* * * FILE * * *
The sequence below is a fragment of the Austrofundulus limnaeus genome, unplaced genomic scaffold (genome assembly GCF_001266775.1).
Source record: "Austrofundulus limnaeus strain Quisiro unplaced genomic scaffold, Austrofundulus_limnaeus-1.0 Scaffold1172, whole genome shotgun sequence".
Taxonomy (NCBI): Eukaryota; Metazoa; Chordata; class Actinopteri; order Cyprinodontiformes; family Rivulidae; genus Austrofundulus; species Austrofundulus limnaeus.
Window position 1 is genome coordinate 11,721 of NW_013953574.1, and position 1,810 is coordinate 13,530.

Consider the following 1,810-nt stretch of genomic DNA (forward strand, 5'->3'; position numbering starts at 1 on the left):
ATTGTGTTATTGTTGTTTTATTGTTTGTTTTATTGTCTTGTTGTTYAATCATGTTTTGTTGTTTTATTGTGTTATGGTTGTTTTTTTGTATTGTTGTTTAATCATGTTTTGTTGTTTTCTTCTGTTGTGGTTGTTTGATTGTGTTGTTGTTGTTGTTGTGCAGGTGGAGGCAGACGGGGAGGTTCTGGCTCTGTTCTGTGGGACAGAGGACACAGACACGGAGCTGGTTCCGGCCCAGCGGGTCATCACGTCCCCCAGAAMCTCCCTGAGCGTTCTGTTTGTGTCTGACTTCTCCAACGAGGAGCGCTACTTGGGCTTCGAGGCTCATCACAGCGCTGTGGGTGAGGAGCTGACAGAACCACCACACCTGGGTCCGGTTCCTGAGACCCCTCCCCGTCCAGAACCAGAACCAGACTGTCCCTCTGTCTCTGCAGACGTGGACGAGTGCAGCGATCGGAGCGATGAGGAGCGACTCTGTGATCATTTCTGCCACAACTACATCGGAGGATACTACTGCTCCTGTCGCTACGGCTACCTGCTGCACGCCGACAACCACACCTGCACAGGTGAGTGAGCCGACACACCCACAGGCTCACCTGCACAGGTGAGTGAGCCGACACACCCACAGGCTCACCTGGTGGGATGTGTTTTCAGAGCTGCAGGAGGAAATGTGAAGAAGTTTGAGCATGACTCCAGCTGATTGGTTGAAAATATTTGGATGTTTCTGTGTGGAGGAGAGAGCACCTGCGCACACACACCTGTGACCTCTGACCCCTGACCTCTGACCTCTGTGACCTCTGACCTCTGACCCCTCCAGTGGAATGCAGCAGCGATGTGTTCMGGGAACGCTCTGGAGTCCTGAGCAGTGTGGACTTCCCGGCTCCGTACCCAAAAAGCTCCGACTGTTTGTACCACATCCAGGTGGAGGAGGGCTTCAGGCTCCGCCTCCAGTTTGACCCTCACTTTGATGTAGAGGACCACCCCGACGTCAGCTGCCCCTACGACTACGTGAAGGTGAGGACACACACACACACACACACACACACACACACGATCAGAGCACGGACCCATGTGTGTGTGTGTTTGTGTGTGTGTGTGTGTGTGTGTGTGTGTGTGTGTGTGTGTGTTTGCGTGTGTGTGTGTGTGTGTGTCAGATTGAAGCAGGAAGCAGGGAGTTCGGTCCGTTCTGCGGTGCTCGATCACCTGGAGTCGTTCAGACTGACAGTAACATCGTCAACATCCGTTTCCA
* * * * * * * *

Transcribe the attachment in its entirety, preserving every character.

The sequence below is a fragment of the Austrofundulus limnaeus genome, unplaced genomic scaffold (genome assembly GCF_001266775.1).
Source record: "Austrofundulus limnaeus strain Quisiro unplaced genomic scaffold, Austrofundulus_limnaeus-1.0 Scaffold1172, whole genome shotgun sequence".
Taxonomy (NCBI): Eukaryota; Metazoa; Chordata; class Actinopteri; order Cyprinodontiformes; family Rivulidae; genus Austrofundulus; species Austrofundulus limnaeus.
Window position 1 is genome coordinate 11,721 of NW_013953574.1, and position 1,810 is coordinate 13,530.

Consider the following 1,810-nt stretch of genomic DNA (forward strand, 5'->3'; position numbering starts at 1 on the left):
ATTGTGTTATTGTTGTTTTATTGTTTGTTTTATTGTCTTGTTGTTYAATCATGTTTTGTTGTTTTATTGTGTTATGGTTGTTTTTTTGTATTGTTGTTTAATCATGTTTTGTTGTTTTCTTCTGTTGTGGTTGTTTGATTGTGTTGTTGTTGTTGTTGTGCAGGTGGAGGCAGACGGGGAGGTTCTGGCTCTGTTCTGTGGGACAGAGGACACAGACACGGAGCTGGTTCCGGCCCAGCGGGTCATCACGTCCCCCAGAAMCTCCCTGAGCGTTCTGTTTGTGTCTGACTTCTCCAACGAGGAGCGCTACTTGGGCTTCGAGGCTCATCACAGCGCTGTGGGTGAGGAGCTGACAGAACCACCACACCTGGGTCCGGTTCCTGAGACCCCTCCCCGTCCAGAACCAGAACCAGACTGTCCCTCTGTCTCTGCAGACGTGGACGAGTGCAGCGATCGGAGCGATGAGGAGCGACTCTGTGATCATTTCTGCCACAACTACATCGGAGGATACTACTGCTCCTGTCGCTACGGCTACCTGCTGCACGCCGACAACCACACCTGCACAGGTGAGTGAGCCGACACACCCACAGGCTCACCTGCACAGGTGAGTGAGCCGACACACCCACAGGCTCACCTGGTGGGATGTGTTTTCAGAGCTGCAGGAGGAAATGTGAAGAAGTTTGAGCATGACTCCAGCTGATTGGTTGAAAATATTTGGATGTTTCTGTGTGGAGGAGAGAGCACCTGCGCACACACACCTGTGACCTCTGACCCCTGACCTCTGACCTCTGTGACCTCTGACCTCTGACCCCTCCAGTGGAATGCAGCAGCGATGTGTTCMGGGAACGCTCTGGAGTCCTGAGCAGTGTGGACTTCCCGGCTCCGTACCCAAAAAGCTCCGACTGTTTGTACCACATCCAGGTGGAGGAGGGCTTCAGGCTCCGCCTCCAGTTTGACCCTCACTTTGATGTAGAGGACCACCCCGACGTCAGCTGCCCCTACGACTACGTGAAGGTGAGGACACACACACACACACACACACACACACACACGATCAGAGCACGGACCCATGTGTGTGTGTGTTTGTGTGTGTGTGTGTGTGTGTGTGTGTGTGTGTGTGTGTGTGTTTGCGTGTGTGTGTGTGTGTGTGTCAGATTGAAGCAGGAAGCAGGGAGTTCGGTCCGTTCTGCGGTGCTCGATCACCTGGAGTCGTTCAGACTGACAGTAACATCGTCAACATCCGTTTCCA